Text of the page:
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Good As Gold?

With sales of $165 million in 2003, Honma is a boutique compared with companies such as Callaway and TaylorMade-Adidas (with 2003 sales of $814 million and $800 million, respectively). Yet it offers more current club lines than either. Leaf through the forty-two-page Honma catalog and your head will swim; it features eight different titanium drivers, six of them available as fairway woods in at least four different lofts, ten different sets of irons, two styles of wedges and eleven different putters.

That's to say nothing of shafts, which many consider Honma's strong suit. The Sakata plant makes eighteen types of graphite or composite shafts. Some have dual kick points; others are stabilized with parallel titanium threads running the length of the shaft (a concept Honma patented in the U.S. in 1991). The latest innovation, called ARMRQ (pronounced "R-mark"), braces the shaft with carbon fibers running in four directions, interlocking in a way Honma engineers liken to the joints in a stalk of bamboo.

None of this comes cheap, but not all of it is off the charts. Honma's least expensive lines, which include its Tour World clubs for low handicappers, range from about $1,700 to $2,500 for ten irons (three-iron through sand wedge, which Honma calls the eleven-iron). From there you enter the rarefied air of the five-star rating system, introduced in 1991. As you ascend through one-star, two-star and three-star models, the clubheads stay functionally the same but gain gilding, while the shafts ratchet up in technological sophistication.

A single four-star iron, its cavity back plated in twenty-four-karat gold, with two gold hosel rings, retails for about $1,200. Take the same club, further Midas-ize it and add two platinum hosel rings, and you have the ultimate five-star stick. Price per iron: $2,455.

Five-star clubs look perfectly normal at address. There's nothing to distract you from hitting a good shot, though as you follow through, your playing partners may be temporarily blinded by sun glinting off the hosel rings. Actually, the rings are fairly subtle. A jeweler would appreciate them, and his loupe would come in handy for viewing. The five-star has five narrow rings: a platinum and a gold side by side, and another platinum sandwiched between two gold. Each ring is composed of tiny rectangular facets. If you hold the club almost under your nose and turn it slowly in your fingers, you will find the insignia 24K on the gold rings and PT1000 on the platinum rings.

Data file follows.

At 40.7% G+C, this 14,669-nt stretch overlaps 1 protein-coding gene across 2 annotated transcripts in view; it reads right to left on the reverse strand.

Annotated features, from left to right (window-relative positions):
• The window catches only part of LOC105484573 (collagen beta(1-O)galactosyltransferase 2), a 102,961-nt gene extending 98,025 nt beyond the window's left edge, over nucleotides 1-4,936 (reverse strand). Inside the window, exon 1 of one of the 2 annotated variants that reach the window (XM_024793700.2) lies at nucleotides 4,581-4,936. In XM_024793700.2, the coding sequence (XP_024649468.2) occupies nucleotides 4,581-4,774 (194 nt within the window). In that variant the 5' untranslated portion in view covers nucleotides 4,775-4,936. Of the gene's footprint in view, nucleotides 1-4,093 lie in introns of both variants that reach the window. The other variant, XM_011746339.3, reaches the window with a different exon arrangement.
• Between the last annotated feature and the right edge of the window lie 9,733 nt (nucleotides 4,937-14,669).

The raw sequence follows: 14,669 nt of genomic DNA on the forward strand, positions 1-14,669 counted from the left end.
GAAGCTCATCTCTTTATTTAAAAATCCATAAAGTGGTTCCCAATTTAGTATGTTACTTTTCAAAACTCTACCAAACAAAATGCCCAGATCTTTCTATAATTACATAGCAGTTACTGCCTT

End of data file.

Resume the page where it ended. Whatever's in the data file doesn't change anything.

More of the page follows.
That is the micro experience. The macro achieves full splendiferousness when all fourteen clubs are massed in the tooled leather Honma staff bag (a mere $1,975). With the tops of the woods and the cavity backs of the irons plated in gold, platinum hosels glistening, the black mouth of the bag begins to suggest the entrance to King Solomon's mines. Stand back, ye mortals, and lower your gaze.

If you're thinking that a five-star cannot possibly play $1,300 better than a four-star—let alone $2,225 better than the same club in one-star dress—you're missing the point. "You gotta understand where Honma originated," says Kenton Ferguson, a former architect who last year joined Honma Golf Direct as its director of marketing. "In Japan, if they see somebody with a set of five-star Honma irons and woods, they say, 'Hey, this guy's the big cheese.'"

Joe Czika, Honma Direct's logistics manager, breaks down the pecking order like this: "CEOs play five-star. Senior vice presidents and directors have four-star. Middle management plays three-star. White-collar workers have two-star or one-star." Honma is said to be the weapon of choice when a yakuza (a Soprano-san) takes to the links. Whichever side of the law you're on, as Ferguson puts it, "Over there, if you play Honma, you're somebody."

Furthermore, price doesn't resonate with Japanese the same way it does with Americans. Here, the greatest shame is to pay full retail; there, people are ashamed not to. This is nowhere more striking than in the way the Japanese give gifts. "You would never buy a gift at a discount store," says Richard C. Helmstetter, "because the recipient would be insulted that you didn't think enough of him to pay full price." Helmstetter, Callaway Golf's senior executive vice president for development, lived in Japan from 1968 to 1986.

How would the recipient know how much the giver paid, or necessarily where he purchased it?"In Japan you don't use gift wrap per se. You present the gift in the packaging of the store where you bought it," Helmstetter explains. "There is a saving grace in that. If you bought the driver at the most expensive store on the Ginza, it could be unplayable, but that won't matter because you showed your regard for the guy by buying it at the right place."

Connoisseurship and attention to detail are also deeply ingrained in the Japanese character. "It's difficult to describe the premium they put on education and information in particular," says Michael Norman, an observer of Japanese culture and the author of a forthcoming book on the Bataan Death March of World War II. "They appreciate thoroughness. One need only look at the Japanese stone garden or sand garden, the hours and hours they spend raking those grains of sand until they're perfect. Think about the pruning of a bonsai tree. This meticulousness, this fastidiousness, is cultural."

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